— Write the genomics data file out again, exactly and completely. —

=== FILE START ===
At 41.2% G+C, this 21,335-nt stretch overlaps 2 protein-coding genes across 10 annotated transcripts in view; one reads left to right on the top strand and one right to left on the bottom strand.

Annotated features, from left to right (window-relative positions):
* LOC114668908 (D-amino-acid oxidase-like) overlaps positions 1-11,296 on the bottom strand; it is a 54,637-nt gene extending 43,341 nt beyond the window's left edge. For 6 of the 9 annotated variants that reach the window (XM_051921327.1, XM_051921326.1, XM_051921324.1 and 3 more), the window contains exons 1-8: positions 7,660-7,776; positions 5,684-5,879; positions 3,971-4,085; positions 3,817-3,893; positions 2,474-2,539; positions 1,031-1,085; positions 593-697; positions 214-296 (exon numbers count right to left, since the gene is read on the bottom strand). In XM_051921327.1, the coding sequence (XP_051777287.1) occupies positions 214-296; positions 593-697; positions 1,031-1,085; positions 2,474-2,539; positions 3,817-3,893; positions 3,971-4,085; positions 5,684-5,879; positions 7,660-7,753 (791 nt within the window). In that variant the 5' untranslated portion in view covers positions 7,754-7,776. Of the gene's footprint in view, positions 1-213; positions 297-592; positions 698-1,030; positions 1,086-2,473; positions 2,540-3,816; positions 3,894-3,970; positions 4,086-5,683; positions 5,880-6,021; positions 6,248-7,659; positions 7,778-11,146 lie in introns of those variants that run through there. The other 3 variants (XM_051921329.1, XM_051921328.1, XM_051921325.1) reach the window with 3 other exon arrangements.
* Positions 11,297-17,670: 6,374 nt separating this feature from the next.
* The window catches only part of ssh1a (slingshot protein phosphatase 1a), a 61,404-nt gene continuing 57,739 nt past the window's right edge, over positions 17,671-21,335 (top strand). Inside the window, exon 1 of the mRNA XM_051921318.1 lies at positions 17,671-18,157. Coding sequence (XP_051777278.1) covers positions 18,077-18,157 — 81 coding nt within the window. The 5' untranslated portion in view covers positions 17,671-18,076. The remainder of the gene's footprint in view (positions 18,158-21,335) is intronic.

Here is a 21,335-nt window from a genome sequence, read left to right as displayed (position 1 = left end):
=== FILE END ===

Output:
At 41.2% G+C, this 21,335-nt stretch overlaps 2 protein-coding genes across 10 annotated transcripts in view; one reads left to right on the top strand and one right to left on the bottom strand.

Annotated features, from left to right (window-relative positions):
* LOC114668908 (D-amino-acid oxidase-like) overlaps positions 1-11,296 on the bottom strand; it is a 54,637-nt gene extending 43,341 nt beyond the window's left edge. For 6 of the 9 annotated variants that reach the window (XM_051921327.1, XM_051921326.1, XM_051921324.1 and 3 more), the window contains exons 1-8: positions 7,660-7,776; positions 5,684-5,879; positions 3,971-4,085; positions 3,817-3,893; positions 2,474-2,539; positions 1,031-1,085; positions 593-697; positions 214-296 (exon numbers count right to left, since the gene is read on the bottom strand). In XM_051921327.1, the coding sequence (XP_051777287.1) occupies positions 214-296; positions 593-697; positions 1,031-1,085; positions 2,474-2,539; positions 3,817-3,893; positions 3,971-4,085; positions 5,684-5,879; positions 7,660-7,753 (791 nt within the window). In that variant the 5' untranslated portion in view covers positions 7,754-7,776. Of the gene's footprint in view, positions 1-213; positions 297-592; positions 698-1,030; positions 1,086-2,473; positions 2,540-3,816; positions 3,894-3,970; positions 4,086-5,683; positions 5,880-6,021; positions 6,248-7,659; positions 7,778-11,146 lie in introns of those variants that run through there. The other 3 variants (XM_051921329.1, XM_051921328.1, XM_051921325.1) reach the window with 3 other exon arrangements.
* Positions 11,297-17,670: 6,374 nt separating this feature from the next.
* The window catches only part of ssh1a (slingshot protein phosphatase 1a), a 61,404-nt gene continuing 57,739 nt past the window's right edge, over positions 17,671-21,335 (top strand). Inside the window, exon 1 of the mRNA XM_051921318.1 lies at positions 17,671-18,157. Coding sequence (XP_051777278.1) covers positions 18,077-18,157 — 81 coding nt within the window. The 5' untranslated portion in view covers positions 17,671-18,076. The remainder of the gene's footprint in view (positions 18,158-21,335) is intronic.

Here is a 21,335-nt window from a genome sequence, read left to right as displayed (position 1 = left end):